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India-Afghan Nexus: Impact on CPEC

November 13, 2017
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Asia Maqsood

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The US now realizes that OBOR as being a vehicle by which Beijing can catalyze an irreversible change in the strategic balance of power of new trade routes and markets. By prioritizing India in South Asian region negating Pakistan’s numerous efforts in Afghanistan would further deteriorate the regional stability. India’s stance on CPEC that it passes through the disputed territories recently obtained support by US and now Afghanistan is in the same camp. These all states should not undermine the prospects of development in the disputed territories through CPEC by China and Pakistan, otherwise they are negating the Sustainable Development Goals cannot be considered universal.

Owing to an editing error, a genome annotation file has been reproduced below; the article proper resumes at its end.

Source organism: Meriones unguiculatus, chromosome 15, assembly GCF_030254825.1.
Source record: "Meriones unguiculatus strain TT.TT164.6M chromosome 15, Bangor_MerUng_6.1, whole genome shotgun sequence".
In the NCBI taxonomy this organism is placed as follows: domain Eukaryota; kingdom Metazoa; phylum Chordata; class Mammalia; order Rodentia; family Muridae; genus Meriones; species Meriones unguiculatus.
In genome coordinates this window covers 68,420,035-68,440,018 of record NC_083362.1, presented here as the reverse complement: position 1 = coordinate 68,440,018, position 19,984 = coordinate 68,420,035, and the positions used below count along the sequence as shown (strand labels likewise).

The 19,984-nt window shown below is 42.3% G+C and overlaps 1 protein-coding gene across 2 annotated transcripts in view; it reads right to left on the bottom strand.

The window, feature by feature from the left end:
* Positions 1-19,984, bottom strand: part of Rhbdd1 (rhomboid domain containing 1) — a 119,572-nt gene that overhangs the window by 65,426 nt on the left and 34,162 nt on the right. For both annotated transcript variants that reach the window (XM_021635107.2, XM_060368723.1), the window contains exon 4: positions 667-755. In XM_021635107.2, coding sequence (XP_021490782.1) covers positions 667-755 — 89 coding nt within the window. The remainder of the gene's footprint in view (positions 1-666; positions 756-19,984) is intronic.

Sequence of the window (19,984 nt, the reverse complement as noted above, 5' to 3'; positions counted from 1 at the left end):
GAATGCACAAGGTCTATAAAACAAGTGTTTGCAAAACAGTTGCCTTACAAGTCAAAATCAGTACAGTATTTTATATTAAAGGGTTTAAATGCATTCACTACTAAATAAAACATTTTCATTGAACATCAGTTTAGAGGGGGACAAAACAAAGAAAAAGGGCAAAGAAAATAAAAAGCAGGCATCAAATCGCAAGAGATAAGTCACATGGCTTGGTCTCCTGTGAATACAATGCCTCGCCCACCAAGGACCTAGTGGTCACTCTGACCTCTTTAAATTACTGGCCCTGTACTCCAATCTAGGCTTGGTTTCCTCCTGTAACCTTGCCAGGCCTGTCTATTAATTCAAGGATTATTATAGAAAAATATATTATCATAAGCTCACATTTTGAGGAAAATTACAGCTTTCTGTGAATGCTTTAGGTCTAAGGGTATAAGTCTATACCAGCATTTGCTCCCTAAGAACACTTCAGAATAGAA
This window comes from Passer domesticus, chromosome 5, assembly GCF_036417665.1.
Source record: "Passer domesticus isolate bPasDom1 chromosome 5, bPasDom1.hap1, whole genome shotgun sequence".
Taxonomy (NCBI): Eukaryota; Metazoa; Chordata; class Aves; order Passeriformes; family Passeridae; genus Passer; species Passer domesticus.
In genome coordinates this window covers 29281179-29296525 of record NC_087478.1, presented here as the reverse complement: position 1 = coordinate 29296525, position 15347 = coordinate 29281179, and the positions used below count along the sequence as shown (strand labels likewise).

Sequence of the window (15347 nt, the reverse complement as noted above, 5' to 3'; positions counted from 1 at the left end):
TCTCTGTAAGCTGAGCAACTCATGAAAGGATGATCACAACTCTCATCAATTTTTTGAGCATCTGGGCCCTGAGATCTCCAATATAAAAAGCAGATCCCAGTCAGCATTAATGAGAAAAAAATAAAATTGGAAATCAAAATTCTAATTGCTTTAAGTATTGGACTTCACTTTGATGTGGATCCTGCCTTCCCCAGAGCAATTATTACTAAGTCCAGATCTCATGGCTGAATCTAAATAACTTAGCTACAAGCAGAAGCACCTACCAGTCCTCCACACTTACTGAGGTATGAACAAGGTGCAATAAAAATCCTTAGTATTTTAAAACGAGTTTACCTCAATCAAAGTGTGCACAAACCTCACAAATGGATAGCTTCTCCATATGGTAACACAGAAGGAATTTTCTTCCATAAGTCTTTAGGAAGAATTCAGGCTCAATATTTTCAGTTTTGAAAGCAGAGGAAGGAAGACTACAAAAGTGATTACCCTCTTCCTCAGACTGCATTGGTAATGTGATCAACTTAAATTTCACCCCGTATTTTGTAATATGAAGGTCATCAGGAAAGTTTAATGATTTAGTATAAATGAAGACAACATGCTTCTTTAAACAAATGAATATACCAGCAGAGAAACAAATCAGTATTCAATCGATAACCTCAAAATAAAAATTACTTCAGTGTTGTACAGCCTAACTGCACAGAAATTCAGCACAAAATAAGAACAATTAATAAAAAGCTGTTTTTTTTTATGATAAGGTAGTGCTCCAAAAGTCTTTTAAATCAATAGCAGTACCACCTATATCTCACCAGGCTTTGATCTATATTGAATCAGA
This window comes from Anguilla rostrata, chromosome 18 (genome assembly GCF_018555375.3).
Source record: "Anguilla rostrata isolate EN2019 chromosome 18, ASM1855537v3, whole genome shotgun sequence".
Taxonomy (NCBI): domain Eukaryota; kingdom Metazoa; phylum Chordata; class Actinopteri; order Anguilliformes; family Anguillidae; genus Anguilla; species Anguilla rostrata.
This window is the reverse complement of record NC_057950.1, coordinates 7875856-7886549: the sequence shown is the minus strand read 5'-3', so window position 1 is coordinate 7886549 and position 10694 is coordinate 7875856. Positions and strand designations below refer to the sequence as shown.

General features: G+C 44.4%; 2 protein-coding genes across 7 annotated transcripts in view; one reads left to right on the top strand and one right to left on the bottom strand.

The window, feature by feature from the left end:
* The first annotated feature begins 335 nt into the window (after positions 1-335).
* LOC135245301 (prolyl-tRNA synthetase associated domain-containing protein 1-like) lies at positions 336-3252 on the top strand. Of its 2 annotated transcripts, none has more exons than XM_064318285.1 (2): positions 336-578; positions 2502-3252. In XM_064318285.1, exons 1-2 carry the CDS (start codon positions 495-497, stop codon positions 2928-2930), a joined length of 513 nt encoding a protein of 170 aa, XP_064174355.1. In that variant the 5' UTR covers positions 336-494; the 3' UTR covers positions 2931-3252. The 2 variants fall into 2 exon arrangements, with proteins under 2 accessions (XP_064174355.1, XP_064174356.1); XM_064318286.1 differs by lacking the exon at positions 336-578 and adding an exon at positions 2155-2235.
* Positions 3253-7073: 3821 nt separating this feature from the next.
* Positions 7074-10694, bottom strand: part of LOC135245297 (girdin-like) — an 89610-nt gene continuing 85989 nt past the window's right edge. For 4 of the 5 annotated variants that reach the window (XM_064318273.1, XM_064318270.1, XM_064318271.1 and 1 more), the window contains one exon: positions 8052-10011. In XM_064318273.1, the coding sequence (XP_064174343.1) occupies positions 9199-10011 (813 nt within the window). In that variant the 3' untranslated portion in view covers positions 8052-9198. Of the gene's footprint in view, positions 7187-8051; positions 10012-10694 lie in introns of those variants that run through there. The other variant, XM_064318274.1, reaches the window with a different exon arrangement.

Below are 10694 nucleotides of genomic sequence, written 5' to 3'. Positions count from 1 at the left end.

There are some tumultuous factors which are contributing in the growing Indo-Afghan nexus. First; historically India was the only South Asian country which recognized Soviet backed Democratic Republic of Afghanistan during the Soviet-Afghan War. After the withdrawal of Soviet, India remained consistent in providing Najibullah’s government with humanitarian aid. Second; India’s bilateral trade with Afghanistan is increasing gradually for example it was $684.47 million during the time span of 2014-15. India’s export increased at $422.56 million and imports from Afghanistan worth of $261.91 million during the same time period. It is pertinent to discuss here that despite the lack of direct land access, India is the second largest destination for Afghan exports. Third; the defence facet, last year India has delivered three Russian-made Mi-25 attack helicopters to Afghanistan (International Business Time Report). Fourth; India’s Prime Minister and President of Afghanistan M. Ashraf Ghani inaugurated the new Afghan Parliament building as India has constructed this building at worth of $90 million as a good will gesture. Fifth; According to Sushma Swaraj India is working with Afghanistan and Iran to develop a trilateral transit through the development of the Chabahar Port to connect with Afghanistan and beyond. And lastly the most influential factor is the extra regional role especially US role to bring close India to Afghanistan making this more important country in the South Asian region ignoring Pakistan’s role in War on Terror.